# Joint distribution of uniform variables

$$X_{1}\sim \mathcal{Uniform}([0,2])$$ $$X_{2}\sim \mathcal{Uniform}([1,2])$$

$X_{1}$ and $X_{2}$ are independent random variables.

My question is whether joint distribution of those variables is: $$f(x_{1},x_{2})=f_{1}(x_{1})\,f_2(x_{2})=1/2$$

... for all $(x_1, x_2) \in\ [0,2]{\times}[1,2]$?

If answer is incorrect, then how to approach this issue?

If answer is correct, then I am thinking wheter exist more rigorous and formal approach to derive this?

## 1 Answer

Short answer: Yes, you are correct.

But you asked for rigor... I'll try to make the rationale rigorous for your edification :P Hopefully I don't end up confusing you, but rather send you on an adventure to learn more formal probability theory.

Let $(\Omega, \mathscr{F}, P)$ be our underlying probability space (meaning all random variables we discuss here are assumed to be $\mathscr{F}$-measurable functions of $\omega \in \Omega$).

Consider the following random variable $X: \Omega \to \mathbb{R}^2$, $$X = \begin{bmatrix}X_1 \\ X_2\end{bmatrix}$$

Notice that the components of $X$ are also random variables, $X_1: \Omega \to \mathbb{R}$ and $X_2: \Omega \to \mathbb{R}$.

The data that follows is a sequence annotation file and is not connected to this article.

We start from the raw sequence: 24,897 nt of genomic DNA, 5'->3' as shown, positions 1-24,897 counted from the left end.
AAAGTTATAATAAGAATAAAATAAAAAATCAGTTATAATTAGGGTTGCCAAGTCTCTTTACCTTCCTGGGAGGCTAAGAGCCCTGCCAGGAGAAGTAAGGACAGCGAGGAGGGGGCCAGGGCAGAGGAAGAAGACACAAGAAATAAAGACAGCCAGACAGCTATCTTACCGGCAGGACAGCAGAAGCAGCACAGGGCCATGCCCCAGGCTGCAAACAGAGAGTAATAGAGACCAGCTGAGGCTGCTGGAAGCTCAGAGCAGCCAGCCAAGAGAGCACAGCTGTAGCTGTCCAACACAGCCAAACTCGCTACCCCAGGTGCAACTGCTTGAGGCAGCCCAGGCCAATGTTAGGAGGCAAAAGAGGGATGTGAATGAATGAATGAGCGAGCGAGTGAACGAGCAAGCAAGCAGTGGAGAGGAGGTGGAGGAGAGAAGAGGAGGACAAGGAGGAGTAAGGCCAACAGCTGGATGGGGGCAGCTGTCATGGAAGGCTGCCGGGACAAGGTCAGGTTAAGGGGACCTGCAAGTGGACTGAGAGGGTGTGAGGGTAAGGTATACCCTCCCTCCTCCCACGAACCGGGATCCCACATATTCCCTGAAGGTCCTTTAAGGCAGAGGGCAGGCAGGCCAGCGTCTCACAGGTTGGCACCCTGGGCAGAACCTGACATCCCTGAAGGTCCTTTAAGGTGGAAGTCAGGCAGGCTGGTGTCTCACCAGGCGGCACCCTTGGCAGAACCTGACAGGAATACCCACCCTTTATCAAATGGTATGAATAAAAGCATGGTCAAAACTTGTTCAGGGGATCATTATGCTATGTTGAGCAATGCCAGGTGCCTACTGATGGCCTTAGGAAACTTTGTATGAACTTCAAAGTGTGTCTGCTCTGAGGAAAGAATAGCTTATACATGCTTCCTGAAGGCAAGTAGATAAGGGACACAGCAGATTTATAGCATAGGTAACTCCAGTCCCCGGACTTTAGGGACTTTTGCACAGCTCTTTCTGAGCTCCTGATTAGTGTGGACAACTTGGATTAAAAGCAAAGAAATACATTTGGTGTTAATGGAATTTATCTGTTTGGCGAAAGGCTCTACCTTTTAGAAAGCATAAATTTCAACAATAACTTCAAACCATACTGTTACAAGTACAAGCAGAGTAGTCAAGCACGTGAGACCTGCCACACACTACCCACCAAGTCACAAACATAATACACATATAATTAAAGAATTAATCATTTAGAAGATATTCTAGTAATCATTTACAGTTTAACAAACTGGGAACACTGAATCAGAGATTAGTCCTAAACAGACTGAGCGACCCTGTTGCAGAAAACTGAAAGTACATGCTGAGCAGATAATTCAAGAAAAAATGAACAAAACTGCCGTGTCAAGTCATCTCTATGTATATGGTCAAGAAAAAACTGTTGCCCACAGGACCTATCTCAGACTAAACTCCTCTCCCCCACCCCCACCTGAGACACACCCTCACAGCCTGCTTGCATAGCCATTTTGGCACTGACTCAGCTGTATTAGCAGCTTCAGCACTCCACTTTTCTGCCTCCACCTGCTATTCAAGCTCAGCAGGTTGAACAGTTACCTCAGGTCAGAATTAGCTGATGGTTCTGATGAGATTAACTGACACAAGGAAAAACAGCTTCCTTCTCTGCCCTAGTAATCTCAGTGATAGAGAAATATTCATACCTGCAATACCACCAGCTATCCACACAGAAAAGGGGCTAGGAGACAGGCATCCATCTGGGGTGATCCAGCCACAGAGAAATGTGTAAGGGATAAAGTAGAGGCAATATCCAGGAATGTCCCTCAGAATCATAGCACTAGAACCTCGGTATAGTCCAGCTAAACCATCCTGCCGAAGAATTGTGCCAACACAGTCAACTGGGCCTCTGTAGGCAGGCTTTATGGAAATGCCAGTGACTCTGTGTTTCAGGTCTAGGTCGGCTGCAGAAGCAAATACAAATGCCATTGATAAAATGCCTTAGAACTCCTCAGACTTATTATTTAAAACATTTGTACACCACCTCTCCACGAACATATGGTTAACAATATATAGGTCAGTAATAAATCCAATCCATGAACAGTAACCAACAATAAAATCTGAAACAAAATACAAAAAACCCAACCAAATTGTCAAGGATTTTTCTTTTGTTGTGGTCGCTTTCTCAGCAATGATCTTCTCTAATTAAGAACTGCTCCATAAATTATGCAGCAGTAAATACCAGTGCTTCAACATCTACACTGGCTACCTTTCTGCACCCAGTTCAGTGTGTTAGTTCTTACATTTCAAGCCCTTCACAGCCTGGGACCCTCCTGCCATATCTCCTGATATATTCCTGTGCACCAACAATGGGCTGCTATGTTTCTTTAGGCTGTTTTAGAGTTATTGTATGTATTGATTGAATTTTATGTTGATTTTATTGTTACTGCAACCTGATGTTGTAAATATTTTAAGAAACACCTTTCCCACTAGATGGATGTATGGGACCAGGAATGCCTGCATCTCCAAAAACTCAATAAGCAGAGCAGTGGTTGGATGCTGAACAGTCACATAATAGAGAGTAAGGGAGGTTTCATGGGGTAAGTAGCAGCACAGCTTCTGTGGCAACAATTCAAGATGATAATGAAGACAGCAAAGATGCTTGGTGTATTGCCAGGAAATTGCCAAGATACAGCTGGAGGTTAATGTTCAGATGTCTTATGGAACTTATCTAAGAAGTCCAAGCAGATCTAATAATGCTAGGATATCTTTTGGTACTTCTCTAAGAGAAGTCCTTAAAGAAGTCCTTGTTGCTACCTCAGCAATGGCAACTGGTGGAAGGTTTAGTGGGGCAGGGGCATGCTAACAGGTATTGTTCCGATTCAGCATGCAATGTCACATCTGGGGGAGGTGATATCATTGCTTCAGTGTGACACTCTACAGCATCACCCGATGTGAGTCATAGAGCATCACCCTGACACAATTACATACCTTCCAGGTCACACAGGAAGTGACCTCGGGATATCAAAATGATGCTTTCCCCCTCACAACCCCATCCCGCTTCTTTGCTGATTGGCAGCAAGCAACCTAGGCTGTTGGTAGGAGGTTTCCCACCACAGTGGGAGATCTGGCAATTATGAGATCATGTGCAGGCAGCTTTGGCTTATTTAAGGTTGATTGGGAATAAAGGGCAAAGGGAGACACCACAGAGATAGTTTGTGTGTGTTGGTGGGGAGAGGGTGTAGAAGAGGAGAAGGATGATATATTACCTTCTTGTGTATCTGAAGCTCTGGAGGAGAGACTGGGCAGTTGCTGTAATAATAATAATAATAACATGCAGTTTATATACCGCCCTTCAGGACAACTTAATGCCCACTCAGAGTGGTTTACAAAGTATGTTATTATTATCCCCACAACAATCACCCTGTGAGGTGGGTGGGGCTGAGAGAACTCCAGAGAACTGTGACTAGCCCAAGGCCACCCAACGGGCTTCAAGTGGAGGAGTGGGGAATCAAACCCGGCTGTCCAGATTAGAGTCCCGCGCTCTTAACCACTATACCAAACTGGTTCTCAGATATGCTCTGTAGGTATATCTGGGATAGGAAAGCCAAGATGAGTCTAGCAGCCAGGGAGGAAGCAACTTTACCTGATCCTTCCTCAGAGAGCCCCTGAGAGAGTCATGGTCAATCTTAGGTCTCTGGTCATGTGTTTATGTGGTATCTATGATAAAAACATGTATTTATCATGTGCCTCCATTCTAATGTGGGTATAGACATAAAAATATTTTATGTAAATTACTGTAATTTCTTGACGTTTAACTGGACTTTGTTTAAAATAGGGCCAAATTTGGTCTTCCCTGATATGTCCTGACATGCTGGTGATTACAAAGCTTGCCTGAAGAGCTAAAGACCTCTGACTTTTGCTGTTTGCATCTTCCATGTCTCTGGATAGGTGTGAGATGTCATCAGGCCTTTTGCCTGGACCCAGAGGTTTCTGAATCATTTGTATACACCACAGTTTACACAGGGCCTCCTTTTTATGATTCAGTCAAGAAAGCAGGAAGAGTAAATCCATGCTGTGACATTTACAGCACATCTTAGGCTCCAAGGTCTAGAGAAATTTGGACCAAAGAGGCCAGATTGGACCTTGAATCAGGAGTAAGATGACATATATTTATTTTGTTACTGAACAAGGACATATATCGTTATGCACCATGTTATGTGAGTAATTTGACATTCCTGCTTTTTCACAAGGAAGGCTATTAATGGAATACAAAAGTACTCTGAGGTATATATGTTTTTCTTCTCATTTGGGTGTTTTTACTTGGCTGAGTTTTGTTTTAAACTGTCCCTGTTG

Let the probability density function (PDF) of $X$ be called $f(x) = f(x_1,x_2)$, and let the PDFs of its components $X_1$ and $X_2$ be called $f_1(x_1)$ and $f_2(x_2)$ respectively. We define a conditional PDF as, $$f_1(x_1 | x_2) := \frac{f(x_1, x_2)}{f_2(x_2)}$$ When we say "$X_1$ and $X_2$ are independent" we strictly mean, $$f_1(x_1 | x_2) \equiv f_1(x_1)$$

So like you said, $$f(x_1, x_2) = f_1(x_1)f_2(x_2)$$

If $f_1(x_1)$ is uniform on $[0,2]$ then, $$f_1(x_1) := \begin{cases} \frac{1}{2}, & x_1 \in [0,2] \\ 0, & \text{else} \end{cases}$$ and similarly, $f_2(x_2)$ uniform on $[1,2]$ means, $$f_2(x_2) := \begin{cases} 1, & x_2 \in [1,2] \\ 0, & \text{else} \end{cases}$$

So we must have, $$f(x_1,x_2) = f_1(x_1)f_2(x_2) = \begin{cases} (\frac{1}{2})(1), & x_1 \in [0,2]\ \cap\ x_2 \in [1,2] \\ (\frac{1}{2})(0), & x_1 \in [0,2]\ \cap\ x_2 \not\in [1,2] \\ (0)(1), & x_1 \not\in [0,2]\ \cap\ x_2 \in [1,2] \\ (0)(0), & x_1 \not\in [0,2]\ \cap\ x_2 \not\in [1,2] \\ \end{cases}$$

which can be expressed more simply as, $$f(x_1,x_2) = \begin{cases} \frac{1}{2}, & x_1, x_2 \in [0,2]\times[1,2] \\ 0, & \text{else} \end{cases}$$

It is good to verify that your result is indeed a valid PDF, $$\iint_{\mathbb{R}^2}f(x)dx = \int_1^2 \int_0^2\frac{1}{2}dx_1dx_2 = 1$$

• Comments are not for extended discussion; this conversation has been moved to chat. – Jyrki Lahtonen Apr 7 '17 at 6:09